Tired of presidential candidates treating California like an ATM, raising vast sums of money here but spending it in states where campaigns cost less and matter more, state officials four years ago agreed to hold the 2008 primary in February.
The early date, they hoped, might focus more attention on the Golden State. "Now California is important again in presidential nominating politics," Gov. Arnold Schwarzenegger said at the time.
But more than 20 other states moved their primaries up, too, and California, if not the afterthought it was in previous elections, was marginalized yet again.
Now, Gov. Jerry Brown is expected to sign legislation moving next year's presidential primary back to June, consolidating it with the statewide primary election.
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"We've learned that shifting a date doesn't matter," said Jaime Regalado, executive director of the Pat Brown Institute of Public Affairs at California State University, Los Angeles. "Only if we had a more competitive balance between the two parties, then I think we would play a larger role Then they simply wouldn't drop in, parachute in to get money, and leave."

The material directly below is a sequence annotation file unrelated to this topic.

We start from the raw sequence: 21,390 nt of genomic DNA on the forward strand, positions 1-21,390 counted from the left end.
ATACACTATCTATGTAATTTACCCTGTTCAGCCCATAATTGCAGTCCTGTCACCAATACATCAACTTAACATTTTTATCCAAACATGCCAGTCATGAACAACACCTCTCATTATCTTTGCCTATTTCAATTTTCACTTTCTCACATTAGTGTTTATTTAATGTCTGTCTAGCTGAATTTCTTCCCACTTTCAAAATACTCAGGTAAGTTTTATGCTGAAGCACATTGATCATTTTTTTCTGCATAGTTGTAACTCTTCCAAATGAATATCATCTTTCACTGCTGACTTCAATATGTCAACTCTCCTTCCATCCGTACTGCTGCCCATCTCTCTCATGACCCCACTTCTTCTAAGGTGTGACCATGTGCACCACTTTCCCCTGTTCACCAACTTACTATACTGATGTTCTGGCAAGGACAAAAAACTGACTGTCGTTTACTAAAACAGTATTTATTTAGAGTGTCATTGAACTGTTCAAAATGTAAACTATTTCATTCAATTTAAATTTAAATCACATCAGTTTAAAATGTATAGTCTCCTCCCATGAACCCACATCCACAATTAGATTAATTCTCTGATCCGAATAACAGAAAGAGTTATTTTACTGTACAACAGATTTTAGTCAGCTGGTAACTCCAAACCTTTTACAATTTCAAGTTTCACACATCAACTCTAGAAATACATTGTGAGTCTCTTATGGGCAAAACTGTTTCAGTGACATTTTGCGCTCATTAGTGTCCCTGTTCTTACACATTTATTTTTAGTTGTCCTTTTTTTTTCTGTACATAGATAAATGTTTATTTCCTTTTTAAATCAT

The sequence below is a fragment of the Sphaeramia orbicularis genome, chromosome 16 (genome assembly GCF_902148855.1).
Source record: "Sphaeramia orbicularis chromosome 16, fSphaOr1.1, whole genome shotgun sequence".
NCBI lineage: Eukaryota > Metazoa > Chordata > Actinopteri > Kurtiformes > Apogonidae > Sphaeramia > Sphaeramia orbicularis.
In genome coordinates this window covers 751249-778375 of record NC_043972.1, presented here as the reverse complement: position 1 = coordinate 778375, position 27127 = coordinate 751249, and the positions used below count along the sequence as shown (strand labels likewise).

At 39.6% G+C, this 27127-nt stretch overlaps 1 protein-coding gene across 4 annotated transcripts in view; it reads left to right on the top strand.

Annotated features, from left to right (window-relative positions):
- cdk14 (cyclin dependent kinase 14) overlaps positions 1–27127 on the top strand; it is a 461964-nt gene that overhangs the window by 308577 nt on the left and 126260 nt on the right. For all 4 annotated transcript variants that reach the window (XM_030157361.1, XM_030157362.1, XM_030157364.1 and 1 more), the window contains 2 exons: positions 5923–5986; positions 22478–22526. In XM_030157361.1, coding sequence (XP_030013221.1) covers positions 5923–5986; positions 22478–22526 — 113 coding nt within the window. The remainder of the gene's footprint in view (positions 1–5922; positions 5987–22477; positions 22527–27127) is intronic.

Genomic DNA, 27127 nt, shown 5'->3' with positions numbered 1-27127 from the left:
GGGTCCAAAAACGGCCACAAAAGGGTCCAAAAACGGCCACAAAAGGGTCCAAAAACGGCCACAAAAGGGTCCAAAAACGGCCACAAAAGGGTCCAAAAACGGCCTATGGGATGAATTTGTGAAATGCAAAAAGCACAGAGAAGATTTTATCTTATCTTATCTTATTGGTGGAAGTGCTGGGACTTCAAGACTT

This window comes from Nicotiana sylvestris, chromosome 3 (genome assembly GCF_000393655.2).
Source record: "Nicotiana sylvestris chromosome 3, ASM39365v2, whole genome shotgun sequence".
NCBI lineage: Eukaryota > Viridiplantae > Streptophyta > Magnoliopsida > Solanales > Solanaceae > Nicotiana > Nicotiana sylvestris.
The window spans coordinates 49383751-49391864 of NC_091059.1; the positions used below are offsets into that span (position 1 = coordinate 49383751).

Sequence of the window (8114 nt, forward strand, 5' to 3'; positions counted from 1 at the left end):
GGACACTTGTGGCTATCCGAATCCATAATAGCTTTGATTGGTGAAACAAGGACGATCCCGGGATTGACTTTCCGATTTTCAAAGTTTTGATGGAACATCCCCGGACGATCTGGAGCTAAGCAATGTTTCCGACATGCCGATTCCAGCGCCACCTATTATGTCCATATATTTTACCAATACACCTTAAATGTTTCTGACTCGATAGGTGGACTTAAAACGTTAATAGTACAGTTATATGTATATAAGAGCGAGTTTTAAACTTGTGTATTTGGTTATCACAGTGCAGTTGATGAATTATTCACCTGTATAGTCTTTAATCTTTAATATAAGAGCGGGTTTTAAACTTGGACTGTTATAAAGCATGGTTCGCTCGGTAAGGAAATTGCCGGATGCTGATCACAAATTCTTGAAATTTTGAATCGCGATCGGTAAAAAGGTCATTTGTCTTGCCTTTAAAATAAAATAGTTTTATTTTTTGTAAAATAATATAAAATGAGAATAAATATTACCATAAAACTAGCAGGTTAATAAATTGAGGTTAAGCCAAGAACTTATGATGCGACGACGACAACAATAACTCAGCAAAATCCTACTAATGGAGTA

Assembly Bill 80, by Assemblyman Paul Fong, D-Cupertino, to shift the primary election to June, moved through the Legislature with bipartisan support, though some Republicans said they voted for it reluctantly only because of the cost savings involved.
Political parties have moved to sanction states that hold early primaries, and consolidating the presidential and statewide elections, supporters say, will save state and local elections officials about $100 million.
The move was an easy political call for majority Democrats in the Legislature: President Barack Obama should be easily renominated, while the Republican primary is wide open.
Fong said Thursday that he expects Brown to sign the legislation, if for no other reason than "he's a penny pincher."
But three Republican senators voted against the measure, and many Republicans complained it would further minimize California's role in presidential politics.
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